Saturday, November 22, 2014

For and In Behalf Of: A New Skin (Part 2)

This is a continuation of a piece I have been posting. For the first part of this scene, click here. To start at the beginning, read Scene 1. Also, this portion includes a video from rehearsal to show some choreography for the piece. Soon, I will add a similar video for the second half of Scene 2.

AllanFor all her service, talents, and leadership, because she was a woman, my grandmother would never be ordained to the priesthood. Not in the regular operations of the LDS Church, anyway. But in the temple and in the covenants my grandmother wore to her death, she wore the power of the priesthood and acted in its authority.

[Enter B and F]

Allan: But I think I would like you to learn about that from two women who have often been close to my family. This is Sister Kelley and Sister Jensen.

B and F: Hi there.

Allan: I was hoping you wouldn’t mind telling them how you know me and my family, maybe a little about the temple, particularly the garments, and maybe how you helped dress my grandmother before her funeral.

B (laughing): Oh wow. Well, that’s a lot.

F: Allan, I don’t know that we should talk about some of these things outside of the temple.

Allan: Oh no, they’re good. And just share whatever you feel most comfortable talking about.

B: Well, hi. My name’s Susan. I guess Allan grew up knowing me as Sister Kelley.

F: And I’m Minty Jensen.

B: We both grew up with Allan’s mom when they lived in our ward. And then after Kathy moved back…

F: That’d be Allan’s mom.

B: Right, when Kathy and her family moved back into the area, well we all had children about the same age. My youngest Amos was about Allan’s age.

F: And my daughter Hillary was a year younger.

B: I remember being their primary or Sunday school teacher. I guess you see how that just makes things full circle since we knew Kathy’s mom when she was our Young Women’s Leader. I feel like Betty, well, she was just like a second mother to us. So when she died, Kathy and her sisters asked us if we would help them dress her before the funeral.

Allan: When Mormons who have been endowed die and have decided to be buried, after embalming, family members or close friends dress the dead in their temple garments, white clothes, and other sacred clothing worn during temple ceremonies.

F: When you go to the temple, you enter into certain covenants. The temple is a very sacred and holy place; it is the House of the Lord. But we can’t live there every day. We have to live in the world and it can be a hard and tempting place. We wear the garment to remind us of the promises we have made to God and the protection and blessings He has promised us if we remain worthy.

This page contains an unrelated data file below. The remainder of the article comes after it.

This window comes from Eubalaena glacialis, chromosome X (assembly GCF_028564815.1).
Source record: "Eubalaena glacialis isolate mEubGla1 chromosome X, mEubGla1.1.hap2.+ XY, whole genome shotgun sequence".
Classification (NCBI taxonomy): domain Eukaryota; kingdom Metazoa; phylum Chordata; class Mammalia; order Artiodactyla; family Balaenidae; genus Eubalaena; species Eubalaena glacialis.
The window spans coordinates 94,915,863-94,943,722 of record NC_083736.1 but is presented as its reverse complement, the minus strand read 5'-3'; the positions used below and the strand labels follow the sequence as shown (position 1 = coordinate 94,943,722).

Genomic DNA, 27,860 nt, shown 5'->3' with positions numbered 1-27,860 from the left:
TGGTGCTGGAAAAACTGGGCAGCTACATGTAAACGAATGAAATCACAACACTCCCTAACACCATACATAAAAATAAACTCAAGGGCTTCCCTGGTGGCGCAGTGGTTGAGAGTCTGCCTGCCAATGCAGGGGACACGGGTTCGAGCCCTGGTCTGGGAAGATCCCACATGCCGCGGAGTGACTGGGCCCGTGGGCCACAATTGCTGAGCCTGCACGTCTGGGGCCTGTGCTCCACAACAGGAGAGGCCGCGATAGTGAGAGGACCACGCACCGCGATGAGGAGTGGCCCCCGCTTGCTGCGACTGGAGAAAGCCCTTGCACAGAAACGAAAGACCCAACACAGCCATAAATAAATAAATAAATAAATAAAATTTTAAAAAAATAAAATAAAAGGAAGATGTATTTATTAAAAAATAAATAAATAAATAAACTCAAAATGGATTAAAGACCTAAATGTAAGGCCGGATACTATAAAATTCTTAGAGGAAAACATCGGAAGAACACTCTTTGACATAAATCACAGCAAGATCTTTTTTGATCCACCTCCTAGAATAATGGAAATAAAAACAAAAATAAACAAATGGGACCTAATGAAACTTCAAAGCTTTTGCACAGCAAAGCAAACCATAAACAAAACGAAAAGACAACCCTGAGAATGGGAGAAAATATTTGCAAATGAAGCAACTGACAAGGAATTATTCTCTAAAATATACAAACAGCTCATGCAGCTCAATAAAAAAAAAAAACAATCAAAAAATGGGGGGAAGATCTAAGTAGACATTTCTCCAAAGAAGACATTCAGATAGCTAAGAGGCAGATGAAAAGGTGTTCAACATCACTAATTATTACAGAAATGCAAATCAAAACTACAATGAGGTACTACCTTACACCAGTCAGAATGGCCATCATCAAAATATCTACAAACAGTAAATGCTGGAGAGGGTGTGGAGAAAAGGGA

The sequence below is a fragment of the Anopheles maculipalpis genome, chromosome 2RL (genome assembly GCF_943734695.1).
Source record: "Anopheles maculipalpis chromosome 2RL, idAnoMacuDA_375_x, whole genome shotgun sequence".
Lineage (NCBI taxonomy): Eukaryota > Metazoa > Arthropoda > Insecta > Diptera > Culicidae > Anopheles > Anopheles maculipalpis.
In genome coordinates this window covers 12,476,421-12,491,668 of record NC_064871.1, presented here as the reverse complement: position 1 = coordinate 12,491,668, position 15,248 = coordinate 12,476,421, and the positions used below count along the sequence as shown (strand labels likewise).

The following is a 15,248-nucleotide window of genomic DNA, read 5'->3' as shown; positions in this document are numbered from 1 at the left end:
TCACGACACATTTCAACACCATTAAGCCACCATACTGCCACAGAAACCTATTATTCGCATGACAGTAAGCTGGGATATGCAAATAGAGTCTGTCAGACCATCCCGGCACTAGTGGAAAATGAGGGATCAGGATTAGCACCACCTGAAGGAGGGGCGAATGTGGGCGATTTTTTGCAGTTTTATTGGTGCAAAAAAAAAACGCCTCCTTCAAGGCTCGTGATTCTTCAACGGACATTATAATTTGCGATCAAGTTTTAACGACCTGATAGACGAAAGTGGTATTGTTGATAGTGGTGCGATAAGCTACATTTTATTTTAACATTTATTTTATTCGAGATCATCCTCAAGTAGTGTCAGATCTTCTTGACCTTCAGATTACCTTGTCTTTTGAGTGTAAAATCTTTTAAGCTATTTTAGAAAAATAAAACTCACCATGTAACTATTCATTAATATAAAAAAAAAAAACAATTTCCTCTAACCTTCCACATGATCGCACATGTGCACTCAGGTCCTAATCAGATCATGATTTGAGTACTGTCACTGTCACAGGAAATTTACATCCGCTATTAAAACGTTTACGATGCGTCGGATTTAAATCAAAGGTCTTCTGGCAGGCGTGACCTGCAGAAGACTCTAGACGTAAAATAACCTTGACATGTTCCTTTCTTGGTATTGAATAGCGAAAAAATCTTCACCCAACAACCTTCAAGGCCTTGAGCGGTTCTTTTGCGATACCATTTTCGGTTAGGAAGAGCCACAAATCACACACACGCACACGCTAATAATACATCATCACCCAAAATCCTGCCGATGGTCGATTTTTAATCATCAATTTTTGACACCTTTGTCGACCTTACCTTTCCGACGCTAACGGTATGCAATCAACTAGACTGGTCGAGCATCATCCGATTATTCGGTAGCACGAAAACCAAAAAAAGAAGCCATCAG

Allan: Garments—the vestments referred to as sacred underwear—they are representations of the cloaks of skin that God gives Adam and Eve when He drives them out of the Garden of Eden. In some Christian interpretations, the skins of these sacrificed animals are emblematic of the sacrificed body of Christ. So to wear a garment in similitude of those Adam and Eve received is to put on, if at least symbolically, Christ every day.

Material culture is just so fascinating. And that’s the thing, unlike the special robes that one puts on during the ceremony of the endowment or at a sealing, garments are ever present, part of the quotidian dress. They are a perfect articulation of Mormonism’s impulse to make all things sacred in this world, even our material surroundings. Where there is no distinction between the sacred and the profane, even underwear can and should be holy. All things reflected upon. All things made common among us.

F: And they will protect you from danger. I’ve heard stories of people whose houses have caught on fire. And they were burned everywhere on their body except where they were wearing their garments.

[D, wearing nude/skin tone colored underwear, brought in on gurney by A and E. A and E exit.]

B: Well, I don’t know Minty. I think the protection God offers us through them is more spiritual.

F: I think the promises in the temple are pretty clear; it’s a physical as well as a spiritual protection.

B: But it’s not like they stop bad things happening to everyone. There’s been plenty of good and faithful temple goers who have been hurt while wearing their garments.

F: Maybe we should just talk about what it was like to dress Allan's grandmother. When you go to the temple, you are promised that if you live your life righteously, you will be raised in the first resurrection.

B: Every person that has ever lived will be resurrected, just at different points in the millennium.